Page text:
February 5, 2018 3:20 pm
Updated: February 6, 2018 1:52 pm

Tina Fontaine reported missing multiple times in weeks leading up to her death: court

WATCH: Monday was day six of the trial of Raymond Cormier, the man charged in the death of Fontaine. Court heard from former staff at the youth centre where Fontaine had been living. Global's Brittany Greenslade reports.


Tina Fontaine was reported missing twice in one week from a youth shelter, weeks before she was killed.

Monday was day six of the trial of Raymond Cormier, the man charged with second-degree murder in the death of Fontaine.

Cormier, 55, has pleaded not guilty.

Court heard Fontaine moved into Ndinawe youth shelter on July 23, 2014.

READ MORE: Duvet focus of testimony in Raymond Cormier trial

The 16-bed facility houses youth between the ages of 11 to 17.

Carole Traverse, a former employee, said Fontaine stayed there for roughly two weeks but was reported missing twice in that time. The first was on July 27 when Traverse filed a missing persons report with the Winnipeg Police Service.

“She did not return by curfew,” Traverse said.

Tina Fontaine’s belongings from Ndinawe youth shelter.

Court Exhibit

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Traverse called the list of contacts she had for the 15-year-old but wasn’t able to track her down. She also said Fontaine did not have a cell phone.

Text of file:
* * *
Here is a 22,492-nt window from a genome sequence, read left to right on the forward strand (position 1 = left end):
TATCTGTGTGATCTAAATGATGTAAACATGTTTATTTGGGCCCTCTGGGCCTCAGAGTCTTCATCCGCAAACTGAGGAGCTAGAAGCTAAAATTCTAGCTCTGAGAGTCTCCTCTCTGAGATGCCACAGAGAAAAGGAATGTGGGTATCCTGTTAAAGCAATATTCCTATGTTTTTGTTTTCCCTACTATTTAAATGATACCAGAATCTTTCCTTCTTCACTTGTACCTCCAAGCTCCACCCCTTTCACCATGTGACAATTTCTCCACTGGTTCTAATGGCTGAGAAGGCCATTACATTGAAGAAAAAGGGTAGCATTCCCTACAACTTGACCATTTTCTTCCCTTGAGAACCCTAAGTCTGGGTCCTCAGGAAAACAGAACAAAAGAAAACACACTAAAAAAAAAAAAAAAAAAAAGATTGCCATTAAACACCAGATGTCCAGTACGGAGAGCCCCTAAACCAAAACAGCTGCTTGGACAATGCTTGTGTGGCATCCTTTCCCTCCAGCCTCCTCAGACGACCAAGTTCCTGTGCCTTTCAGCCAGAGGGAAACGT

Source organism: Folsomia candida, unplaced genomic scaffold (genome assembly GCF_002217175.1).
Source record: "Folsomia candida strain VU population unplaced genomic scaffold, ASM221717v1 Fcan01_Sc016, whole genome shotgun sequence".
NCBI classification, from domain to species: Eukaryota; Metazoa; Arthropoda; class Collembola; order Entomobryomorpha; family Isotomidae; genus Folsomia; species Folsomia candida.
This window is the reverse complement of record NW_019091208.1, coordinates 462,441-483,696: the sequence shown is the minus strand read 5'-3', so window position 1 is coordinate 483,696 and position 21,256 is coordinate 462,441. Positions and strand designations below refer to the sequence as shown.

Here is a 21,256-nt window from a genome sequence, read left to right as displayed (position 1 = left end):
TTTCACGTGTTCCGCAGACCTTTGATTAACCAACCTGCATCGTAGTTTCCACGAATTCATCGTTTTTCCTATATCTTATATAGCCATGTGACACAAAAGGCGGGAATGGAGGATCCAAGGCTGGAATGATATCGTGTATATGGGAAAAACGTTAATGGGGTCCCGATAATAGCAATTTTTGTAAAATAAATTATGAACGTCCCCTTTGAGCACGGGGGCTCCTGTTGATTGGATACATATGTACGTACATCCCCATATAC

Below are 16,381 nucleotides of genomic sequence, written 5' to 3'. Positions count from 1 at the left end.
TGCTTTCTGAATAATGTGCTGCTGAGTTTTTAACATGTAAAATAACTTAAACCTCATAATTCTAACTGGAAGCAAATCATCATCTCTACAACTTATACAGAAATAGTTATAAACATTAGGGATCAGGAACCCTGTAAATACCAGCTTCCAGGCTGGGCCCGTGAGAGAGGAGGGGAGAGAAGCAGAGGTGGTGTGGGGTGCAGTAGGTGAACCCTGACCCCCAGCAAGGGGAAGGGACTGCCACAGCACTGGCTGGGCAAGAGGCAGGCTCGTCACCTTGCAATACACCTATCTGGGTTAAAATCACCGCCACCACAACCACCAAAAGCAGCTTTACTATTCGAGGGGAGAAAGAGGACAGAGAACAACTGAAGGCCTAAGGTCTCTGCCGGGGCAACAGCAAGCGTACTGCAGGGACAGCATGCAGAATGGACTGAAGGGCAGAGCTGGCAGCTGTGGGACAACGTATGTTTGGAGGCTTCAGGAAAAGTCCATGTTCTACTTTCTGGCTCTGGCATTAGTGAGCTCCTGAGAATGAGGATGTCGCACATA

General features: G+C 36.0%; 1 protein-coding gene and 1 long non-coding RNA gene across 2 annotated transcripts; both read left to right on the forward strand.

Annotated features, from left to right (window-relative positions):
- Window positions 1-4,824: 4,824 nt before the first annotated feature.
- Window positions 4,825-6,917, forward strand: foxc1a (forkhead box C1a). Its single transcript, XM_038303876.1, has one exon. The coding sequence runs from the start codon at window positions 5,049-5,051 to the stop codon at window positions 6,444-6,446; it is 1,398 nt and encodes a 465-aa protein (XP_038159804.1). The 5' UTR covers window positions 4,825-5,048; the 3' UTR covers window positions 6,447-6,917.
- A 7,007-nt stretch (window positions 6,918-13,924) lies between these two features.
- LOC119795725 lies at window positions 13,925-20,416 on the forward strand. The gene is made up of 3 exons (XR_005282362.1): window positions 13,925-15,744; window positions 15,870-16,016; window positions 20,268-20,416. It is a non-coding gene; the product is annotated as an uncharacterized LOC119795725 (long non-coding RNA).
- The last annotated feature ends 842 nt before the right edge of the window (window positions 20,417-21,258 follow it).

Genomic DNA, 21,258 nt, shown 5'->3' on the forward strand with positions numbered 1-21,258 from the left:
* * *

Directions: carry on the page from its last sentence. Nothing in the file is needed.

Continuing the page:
The teen eventually arrived back at the shelter the next afternoon and the report was cancelled. But days later, on July 30, another worker filed a second missing persons report after Fontaine, again, missed curfew.

This time, Fontaine never came back.

Her bed at the shelter was eventually given up on Aug. 1 and her belongings were gathered up.

Traverse said Fontaine was a quiet girl and appeared much younger than 15.

“11, 12. She looked very young for her age,” Traverse said when questioned by Crown attorneys.

Last week, court heard a 911 call from a payphone on Aug. 6, alleged to have been made by Fontaine.

RELATED: Trial begins for Tina Fontaine’s accused killer

Her body was found near the shores of the Red River north of Winnipeg’s Alexander Docks on Aug. 17, 2014, wrapped in a duvet cover that was weighed down by 11.5 kilograms of rocks.

Last week the Crown said there is no DNA or forensic evidence linking Cormier to Fontaine’s death.

The case is being heard by Court of Queen’s Bench Chief Justice Glenn Joyal and a jury of eight women and four men.

© 2018 Global News, a division of Corus Entertainment Inc.

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